| 5:55 am on May 18, 2007 (gmt 0)|
Hmm, very interesting. Did they give you any reason? I've never heard of such a friendly account disablement... Usually they just terminate you and left you without your money.
| 6:43 am on May 18, 2007 (gmt 0)|
Sounds very dodgy to me!
| 7:07 am on May 18, 2007 (gmt 0)|
I don't care how it sounds and don't want to argue, I've just asked a question. There *are* reasons for disabling, and I concur with them. I difinitely know some guys here got the same type of banishment (and they know the reason, it's always the same - unfit business model) - so just want them to share their experience (here or over PM).
According to TOS I can't quote the message I've got from Google.
| 9:04 am on May 18, 2007 (gmt 0)|
Aaaaahhhh... MFA or arbitrage sites. Google is finally doing something about those...
| 10:19 am on May 18, 2007 (gmt 0)|
|There *are* reasons for disabling, and I concur with them |
And why do You not simple make websites within TOS?
| 4:25 pm on May 18, 2007 (gmt 0)|
I believe you should receive payment up to and including May (otherwise why would they say 1st June).
| 4:57 pm on May 18, 2007 (gmt 0)|
I know of two associates who were doing arbitrage and yes they got the same email on the 15th.....their accounts will be disabled June 1st. These guys were sending adwords traffic to their landing pages. From what I saw their landing pages had good content but were a MFA site with two blocks of adsense code at the top and one at the bottom. No other external links on the page.
I think there must be some type of automation involved because several people last month got the axe as well all on the same day....but those accounts were canceld within 24 hours from what I understand.....not given a two week notice.
Perhaps they are finally looking at conversion rates for advertisers and kicking out sites based on data they collect..... or perhaps they are just looking at landing pages and saying "This page stinks" Two adsense blocks on top of each other ......
or perhaps if your CTR rate is very high.....above 30% you get canceled......
It does indeed look like they are doing something about arbitrage....
| 6:57 pm on May 18, 2007 (gmt 0)|
The MFA pages without a supporting site is what some call the one page wonders.
Good luck on your other endeavors.
| 7:01 pm on May 18, 2007 (gmt 0)|
I don't know about your payment but thank G I recently removed adsense from 2 of 3 landing pages. I hope I slip by.
It would be nice if they'd give you the option of not using advertising to send visitors to the site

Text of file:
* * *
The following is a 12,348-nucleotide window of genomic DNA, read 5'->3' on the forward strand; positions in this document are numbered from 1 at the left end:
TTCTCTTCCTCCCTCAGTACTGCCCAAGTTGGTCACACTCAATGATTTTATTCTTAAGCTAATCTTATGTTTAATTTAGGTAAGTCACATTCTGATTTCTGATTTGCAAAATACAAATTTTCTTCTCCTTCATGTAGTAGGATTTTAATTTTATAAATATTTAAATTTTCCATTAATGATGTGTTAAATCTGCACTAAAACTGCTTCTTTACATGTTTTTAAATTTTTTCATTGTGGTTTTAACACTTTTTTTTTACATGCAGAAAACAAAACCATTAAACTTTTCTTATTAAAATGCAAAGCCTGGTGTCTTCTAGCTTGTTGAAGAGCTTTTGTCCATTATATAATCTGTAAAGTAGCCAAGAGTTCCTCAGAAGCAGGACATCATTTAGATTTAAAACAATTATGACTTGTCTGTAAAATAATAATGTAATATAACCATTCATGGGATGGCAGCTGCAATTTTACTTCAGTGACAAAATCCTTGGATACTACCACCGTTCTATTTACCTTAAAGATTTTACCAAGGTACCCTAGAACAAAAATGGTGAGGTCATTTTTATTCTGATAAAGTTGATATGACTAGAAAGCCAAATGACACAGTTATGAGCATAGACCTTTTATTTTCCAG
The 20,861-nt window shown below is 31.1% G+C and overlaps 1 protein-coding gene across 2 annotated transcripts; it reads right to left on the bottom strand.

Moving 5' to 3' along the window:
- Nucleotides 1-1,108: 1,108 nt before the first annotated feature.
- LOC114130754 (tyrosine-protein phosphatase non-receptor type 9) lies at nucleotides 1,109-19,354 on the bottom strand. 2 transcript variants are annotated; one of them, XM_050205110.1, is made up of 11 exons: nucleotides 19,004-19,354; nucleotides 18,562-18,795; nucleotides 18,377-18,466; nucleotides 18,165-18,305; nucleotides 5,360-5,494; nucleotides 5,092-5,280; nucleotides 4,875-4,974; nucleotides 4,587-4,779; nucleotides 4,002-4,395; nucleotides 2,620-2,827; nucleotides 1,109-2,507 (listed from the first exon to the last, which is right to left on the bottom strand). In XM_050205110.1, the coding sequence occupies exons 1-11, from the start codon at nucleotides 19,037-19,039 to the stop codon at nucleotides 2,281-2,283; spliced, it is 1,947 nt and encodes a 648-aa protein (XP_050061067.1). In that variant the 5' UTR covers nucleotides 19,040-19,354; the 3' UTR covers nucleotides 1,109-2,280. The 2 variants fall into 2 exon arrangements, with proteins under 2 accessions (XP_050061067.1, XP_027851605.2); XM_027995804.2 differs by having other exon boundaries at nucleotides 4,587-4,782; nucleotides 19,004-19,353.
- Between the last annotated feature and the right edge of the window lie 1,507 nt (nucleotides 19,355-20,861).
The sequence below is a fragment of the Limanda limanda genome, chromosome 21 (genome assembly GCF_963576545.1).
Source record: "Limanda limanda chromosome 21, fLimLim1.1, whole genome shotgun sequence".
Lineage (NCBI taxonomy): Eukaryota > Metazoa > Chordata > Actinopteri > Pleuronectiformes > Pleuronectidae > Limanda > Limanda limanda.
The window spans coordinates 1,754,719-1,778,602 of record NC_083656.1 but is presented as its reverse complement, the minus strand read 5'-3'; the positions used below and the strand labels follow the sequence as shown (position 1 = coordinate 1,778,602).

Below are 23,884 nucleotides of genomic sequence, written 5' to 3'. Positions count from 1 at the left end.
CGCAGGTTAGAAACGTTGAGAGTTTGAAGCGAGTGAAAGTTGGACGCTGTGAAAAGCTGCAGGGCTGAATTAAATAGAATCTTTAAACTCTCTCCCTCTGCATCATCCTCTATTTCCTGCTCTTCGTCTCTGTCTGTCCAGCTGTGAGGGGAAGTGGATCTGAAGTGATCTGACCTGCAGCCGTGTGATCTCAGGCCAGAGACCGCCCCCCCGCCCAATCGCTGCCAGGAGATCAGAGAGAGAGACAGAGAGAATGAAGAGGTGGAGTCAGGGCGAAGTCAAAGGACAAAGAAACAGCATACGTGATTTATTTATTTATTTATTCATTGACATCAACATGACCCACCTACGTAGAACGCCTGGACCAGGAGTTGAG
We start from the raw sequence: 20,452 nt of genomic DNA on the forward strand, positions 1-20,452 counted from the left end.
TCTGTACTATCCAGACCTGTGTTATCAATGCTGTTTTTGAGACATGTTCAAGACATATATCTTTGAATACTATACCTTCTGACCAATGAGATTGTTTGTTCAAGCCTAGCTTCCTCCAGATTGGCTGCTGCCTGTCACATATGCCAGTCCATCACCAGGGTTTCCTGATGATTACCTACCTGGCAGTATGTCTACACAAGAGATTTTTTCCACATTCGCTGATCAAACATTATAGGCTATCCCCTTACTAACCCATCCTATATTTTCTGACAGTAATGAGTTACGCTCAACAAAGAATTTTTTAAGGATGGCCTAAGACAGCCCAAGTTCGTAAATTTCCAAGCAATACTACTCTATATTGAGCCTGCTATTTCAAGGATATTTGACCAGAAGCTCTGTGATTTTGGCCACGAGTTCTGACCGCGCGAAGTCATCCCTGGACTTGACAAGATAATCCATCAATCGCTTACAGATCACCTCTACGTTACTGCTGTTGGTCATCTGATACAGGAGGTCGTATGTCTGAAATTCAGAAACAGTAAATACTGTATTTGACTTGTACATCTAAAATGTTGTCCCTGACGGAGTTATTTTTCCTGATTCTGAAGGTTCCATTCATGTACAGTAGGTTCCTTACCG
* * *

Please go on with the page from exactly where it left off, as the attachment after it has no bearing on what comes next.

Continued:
| 9:02 pm on May 18, 2007 (gmt 0)|
I to got the "friendly account disablement" email today, May 18. It came out of the blue. It says my business model is not a good fit for AdSense and that the account goes down on June 1. Payment will be made normally though. I am a UPS club+ size publisher.
I will be the first to admit that I have been running substantial arbitrage and MAF sites. They have just grown exponentially lately due to all the efficient AdWords tools. Yet, MAF and arbritage is not a breach of TOS in and of itself right?
I admit that they are not the greatest user experience out there. Yet I do believe they do comply with the specifics of the TOS, there are no blatant breaches. I run dozens of sites/domains with AdSense and I have been careful to abide with the specifics in the letters of the TOS.
I have now begun changing my business model to comply, what else to do? I am closing down anything I assume could be the trigger of this. I will scale down my efforts to a comply-safe fraction of the current system. I will then plead and beg the AdSense team to please reconsider.
I am also closing down my UPS club sized AdWords campaigns (someone must be missing this cash I assume).
Please AdSense team. Please give honest (at least non-breaching) webmasters a chance to straighten things up and stay in the program. I for one have gotten the message that a redo is needed, I urge for a fair chance to fix things. Thanks.
| 9:13 pm on May 18, 2007 (gmt 0)|
|someone must be missing this cash I assume |
Not webmasters. Most don't want MFA's advertising on their websites in the first place. In fact I bet you try to block them yourself.
Anyway, it IS too bad the account is being terminated altogether. However most MFAs require more fixing than simply changing the source of traffic. They're highly optimized in order to have no reason to exist except to show ads. Great for ROI, bad for users who inadvertently end up there.
| 9:45 pm on May 18, 2007 (gmt 0)|
|Not webmasters. Most don't want MFA's advertising on their websites in the first place. |
Those same Webmasters may be surprised and unhappy when they discover that disappearing MFA ads won't necessarily be replaced by higher-paying non-MFA ads--at least not in the short run. Over time, though, a tougher stance by Google against click arbitrage should work to the advantage of both advertisers and real publishers.